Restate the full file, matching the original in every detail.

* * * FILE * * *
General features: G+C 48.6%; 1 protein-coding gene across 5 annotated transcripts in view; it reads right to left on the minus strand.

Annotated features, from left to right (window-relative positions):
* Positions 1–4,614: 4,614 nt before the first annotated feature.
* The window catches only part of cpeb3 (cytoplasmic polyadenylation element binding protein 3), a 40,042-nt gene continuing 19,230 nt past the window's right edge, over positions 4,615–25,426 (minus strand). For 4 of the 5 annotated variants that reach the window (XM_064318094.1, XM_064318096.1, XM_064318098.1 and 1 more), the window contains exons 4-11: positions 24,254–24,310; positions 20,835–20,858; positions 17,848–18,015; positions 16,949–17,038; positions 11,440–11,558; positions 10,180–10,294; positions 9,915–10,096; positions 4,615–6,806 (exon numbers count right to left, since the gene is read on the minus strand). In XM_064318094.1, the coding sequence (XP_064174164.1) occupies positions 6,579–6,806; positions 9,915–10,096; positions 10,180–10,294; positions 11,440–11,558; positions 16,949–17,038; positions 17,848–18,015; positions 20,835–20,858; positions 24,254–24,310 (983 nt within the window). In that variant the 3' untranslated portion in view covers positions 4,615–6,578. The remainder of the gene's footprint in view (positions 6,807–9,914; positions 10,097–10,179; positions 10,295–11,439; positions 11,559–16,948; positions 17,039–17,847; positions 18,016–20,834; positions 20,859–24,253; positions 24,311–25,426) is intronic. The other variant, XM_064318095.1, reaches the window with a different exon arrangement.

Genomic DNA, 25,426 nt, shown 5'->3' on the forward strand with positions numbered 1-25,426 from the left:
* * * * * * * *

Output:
General features: G+C 48.6%; 1 protein-coding gene across 5 annotated transcripts in view; it reads right to left on the minus strand.

Annotated features, from left to right (window-relative positions):
* Positions 1–4,614: 4,614 nt before the first annotated feature.
* The window catches only part of cpeb3 (cytoplasmic polyadenylation element binding protein 3), a 40,042-nt gene continuing 19,230 nt past the window's right edge, over positions 4,615–25,426 (minus strand). For 4 of the 5 annotated variants that reach the window (XM_064318094.1, XM_064318096.1, XM_064318098.1 and 1 more), the window contains exons 4-11: positions 24,254–24,310; positions 20,835–20,858; positions 17,848–18,015; positions 16,949–17,038; positions 11,440–11,558; positions 10,180–10,294; positions 9,915–10,096; positions 4,615–6,806 (exon numbers count right to left, since the gene is read on the minus strand). In XM_064318094.1, the coding sequence (XP_064174164.1) occupies positions 6,579–6,806; positions 9,915–10,096; positions 10,180–10,294; positions 11,440–11,558; positions 16,949–17,038; positions 17,848–18,015; positions 20,835–20,858; positions 24,254–24,310 (983 nt within the window). In that variant the 3' untranslated portion in view covers positions 4,615–6,578. The remainder of the gene's footprint in view (positions 6,807–9,914; positions 10,097–10,179; positions 10,295–11,439; positions 11,559–16,948; positions 17,039–17,847; positions 18,016–20,834; positions 20,859–24,253; positions 24,311–25,426) is intronic. The other variant, XM_064318095.1, reaches the window with a different exon arrangement.

Genomic DNA, 25,426 nt, shown 5'->3' on the forward strand with positions numbered 1-25,426 from the left: